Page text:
Wellington Scoop

Two Wellingtonians become Arts Foundation Laureates

News from Arts Foundation
Wellingtonians Kris Sowersby and Ruth Paul have received Arts Foundation 2019 Laureate awards.

Ruth Paul received the Mallinson Rendel Illustrators Award.

Kris Sowersby received the award for design & typography.

Ruth Paul is a Wellington-raised writer and illustrator. She completed a Bachelor of Arts at Victoria University of Wellington, and a Diploma of Visual Communication Design at Wellington Polytechnic (now Massey University Wellington). In 1991, she became a freelance illustrator. As an illustrator only, Paul’s works include Tom’s Story (Mallinson Rendel Publishers, 1997) by Mandy Hager, Penguin’s Day Out (Mallinson Rendel Publishers, 1999) by Vivienne Joseph, and the Mini Whinny series by Stacy Gregg (Scholastic NZ, 2018). In 2002 she began to write her own books, with her first publication as an author/illustrator being The Animal Undie Ball (Scholastic, 2004). She has since written and illustrated more than 18 books, including The King’s Bubbles (Scholastic, 2007), Two Little Pirates (Scholastic, 2010), Stomp! (Scholastic, 2011), Hedgehog’s Magic Tricks (Walker Books 2012), Bad Dog Flash (Scholastic 2013), I Am Jellyfish (Penguin Randomhouse 2018) and the Little Hector series (Penguin RandomHouse 2018).
Ruth Paul’s books have been translated into different media forms. The Animal Undie Ball was produced by Capital E as a stage performance with the Java Dance Company in their 2007 Children’s Arts Festival. The Animal Undie Ball, Superpotamus and Two Little Pirates have all featured on Wurrawhy, Channel 10 Australia’s preschool television series, and Stomp! has appeared on the ABC network’s children’s show Playschool. Bad Dog Flash has also been published as an ebook via its US publisher (Sourcebooks, 2014).
Paul’s poem ‘Sparkle’ is included in A Treasury of NZ Poems, edited by Paula Green (Random House NZ, 2014), and a number of her stories have been read on Radio New Zealand’s Storytime programme. Her books have been translated into Māori, Korean, Chinese, French and Spanish. Her books have been published in New Zealand, Australia, the United Kingdom, Canada, the United States, China and Korea.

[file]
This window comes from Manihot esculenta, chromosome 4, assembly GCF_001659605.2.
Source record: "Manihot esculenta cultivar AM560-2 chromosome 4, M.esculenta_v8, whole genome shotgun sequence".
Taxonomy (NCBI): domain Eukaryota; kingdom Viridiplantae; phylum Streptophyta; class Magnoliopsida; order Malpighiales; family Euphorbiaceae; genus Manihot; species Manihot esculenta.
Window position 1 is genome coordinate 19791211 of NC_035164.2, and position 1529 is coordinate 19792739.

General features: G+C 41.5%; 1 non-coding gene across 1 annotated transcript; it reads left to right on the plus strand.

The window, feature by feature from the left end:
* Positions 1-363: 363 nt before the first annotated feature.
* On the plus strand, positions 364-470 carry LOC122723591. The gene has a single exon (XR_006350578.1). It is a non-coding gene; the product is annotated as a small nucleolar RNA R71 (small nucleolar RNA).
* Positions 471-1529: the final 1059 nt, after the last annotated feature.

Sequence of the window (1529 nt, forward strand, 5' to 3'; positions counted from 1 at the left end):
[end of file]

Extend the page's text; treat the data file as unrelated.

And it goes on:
The King’s Bubbles won the Children’s Choice Award at the 2008 New Zealand Post Book Awards for Children and Young Adults. Stomp! was also a finalist in the Best Picture Book category of the 2012 New Zealand Post Book Awards for Children and Young Adults, and I Am Jellyfish won Picture Book of the Year in the same awards in 2018, with Mini Whinny Happy Birthday to Me shortlisted for 2019.
The King’s Bubbles won the 2008 PANZ Book Design Award in the children’s category, and I Am Jellyfish was shortlisted for the same awards in 2019. Bad Dog Flash was selected for the Kids Indie Next List (Autumn, 2014) by the American Booksellers Association after is publication in the United States. Many of her books have been included in the Storylines Notable Books list.

Typeface designer Kris Sowersby founded Klim Type Foundry (Klim) in 2005. Since releasing his first retail typeface, Feijoa, in 2005, Kris has received numerous awards and accolades, including a Certificate of Excellence from the New York Type Directors Club for his second typeface, National. In 2008 he was named an ADC Young Gun, in 2010 he was accepted as a member of the prestigious Alliance Graphique Internationale (the second New Zealander to do so), in 2013 he received the John Britten Black Pin and in 2015, the highest award given by the Designers Institute of New Zealand.
Kris has designed custom fonts for such clients as The Financial Times, PayPal and National Geographic. Kris is internationally recognised and has received many New Zealand design awards. In 2008 Kris explored the idea of a typeface for Aotearoa and released National and then in 2017, he released National 2. In 2018 Objectspace hosted his exhibition There is no such thing as a New Zealand typeface. In this exhibition Kris questioned if there was a relationship between a typeface and a place and whether a typeface can have a regional accent.
His typefaces are in use all over the world. National and National 2 are seen in many places including the cover of Anthology of New Zealand Literature and in the New Zealand Fashion Design encyclopedia, it’s at Te Papa Tongarewa, the Christchurch Art Gallery, and throughout the branding of Victoria University. They are also used by Z, Xero and on newzealand.com for New Zealand Tourism.

Arts Foundation Laureate Awards celebrate and empower artists with outstanding potential for future growth whose practice has an impact on New Zealand. Every year the Arts Foundation recognise ten exceptional artists with a $25,000 award.

The laureate awards have kicked off Aotearoa’s first ever Arts Month, 30 days dedicated to celebrating, acknowledging and exploring the arts in our communities. During September, we want Aotearoa to show us what ‘art is’ to them. Arts Month is a month-long conversation about what art is, uncovering what creativity means to New Zealanders, and exploring the value the arts bring to our society. Head to www.artsmonth.co.nz and get creative with the pencil, paintbrush, text, image, or spray-paint icons, then hit “post” to share your definition with the nation. #ArtsMonthNZ